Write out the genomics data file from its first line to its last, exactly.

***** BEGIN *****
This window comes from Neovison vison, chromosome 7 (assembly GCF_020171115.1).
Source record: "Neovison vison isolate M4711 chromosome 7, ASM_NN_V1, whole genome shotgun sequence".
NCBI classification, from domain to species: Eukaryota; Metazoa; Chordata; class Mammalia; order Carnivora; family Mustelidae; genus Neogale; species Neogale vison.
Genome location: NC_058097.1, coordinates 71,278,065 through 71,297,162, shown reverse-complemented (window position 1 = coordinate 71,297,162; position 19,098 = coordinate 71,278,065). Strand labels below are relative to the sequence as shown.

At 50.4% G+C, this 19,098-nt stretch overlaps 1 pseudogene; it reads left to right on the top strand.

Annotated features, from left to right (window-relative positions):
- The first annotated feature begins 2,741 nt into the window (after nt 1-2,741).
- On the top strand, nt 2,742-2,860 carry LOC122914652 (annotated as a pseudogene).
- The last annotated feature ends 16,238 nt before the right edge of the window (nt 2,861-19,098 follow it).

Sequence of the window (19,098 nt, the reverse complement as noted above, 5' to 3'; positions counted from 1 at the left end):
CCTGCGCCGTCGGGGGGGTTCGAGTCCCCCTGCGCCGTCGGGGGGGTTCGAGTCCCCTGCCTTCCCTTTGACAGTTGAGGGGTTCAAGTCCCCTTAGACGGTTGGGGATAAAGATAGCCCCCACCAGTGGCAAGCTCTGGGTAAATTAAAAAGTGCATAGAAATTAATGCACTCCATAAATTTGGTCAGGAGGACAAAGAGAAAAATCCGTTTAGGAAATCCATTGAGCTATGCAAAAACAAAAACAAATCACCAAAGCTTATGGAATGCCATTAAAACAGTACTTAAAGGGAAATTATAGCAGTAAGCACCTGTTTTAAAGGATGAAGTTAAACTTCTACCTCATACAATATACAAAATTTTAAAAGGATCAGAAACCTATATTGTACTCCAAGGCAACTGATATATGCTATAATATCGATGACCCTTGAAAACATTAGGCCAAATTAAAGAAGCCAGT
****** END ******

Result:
This window comes from Neovison vison, chromosome 7 (assembly GCF_020171115.1).
Source record: "Neovison vison isolate M4711 chromosome 7, ASM_NN_V1, whole genome shotgun sequence".
NCBI classification, from domain to species: Eukaryota; Metazoa; Chordata; class Mammalia; order Carnivora; family Mustelidae; genus Neogale; species Neogale vison.
Genome location: NC_058097.1, coordinates 71,278,065 through 71,297,162, shown reverse-complemented (window position 1 = coordinate 71,297,162; position 19,098 = coordinate 71,278,065). Strand labels below are relative to the sequence as shown.

At 50.4% G+C, this 19,098-nt stretch overlaps 1 pseudogene; it reads left to right on the top strand.

Annotated features, from left to right (window-relative positions):
- The first annotated feature begins 2,741 nt into the window (after nt 1-2,741).
- On the top strand, nt 2,742-2,860 carry LOC122914652 (annotated as a pseudogene).
- The last annotated feature ends 16,238 nt before the right edge of the window (nt 2,861-19,098 follow it).

Sequence of the window (19,098 nt, the reverse complement as noted above, 5' to 3'; positions counted from 1 at the left end):
CCTGCGCCGTCGGGGGGGTTCGAGTCCCCCTGCGCCGTCGGGGGGGTTCGAGTCCCCTGCCTTCCCTTTGACAGTTGAGGGGTTCAAGTCCCCTTAGACGGTTGGGGATAAAGATAGCCCCCACCAGTGGCAAGCTCTGGGTAAATTAAAAAGTGCATAGAAATTAATGCACTCCATAAATTTGGTCAGGAGGACAAAGAGAAAAATCCGTTTAGGAAATCCATTGAGCTATGCAAAAACAAAAACAAATCACCAAAGCTTATGGAATGCCATTAAAACAGTACTTAAAGGGAAATTATAGCAGTAAGCACCTGTTTTAAAGGATGAAGTTAAACTTCTACCTCATACAATATACAAAATTTTAAAAGGATCAGAAACCTATATTGTACTCCAAGGCAACTGATATATGCTATAATATCGATGACCCTTGAAAACATTAGGCCAAATTAAAGAAGCCAGT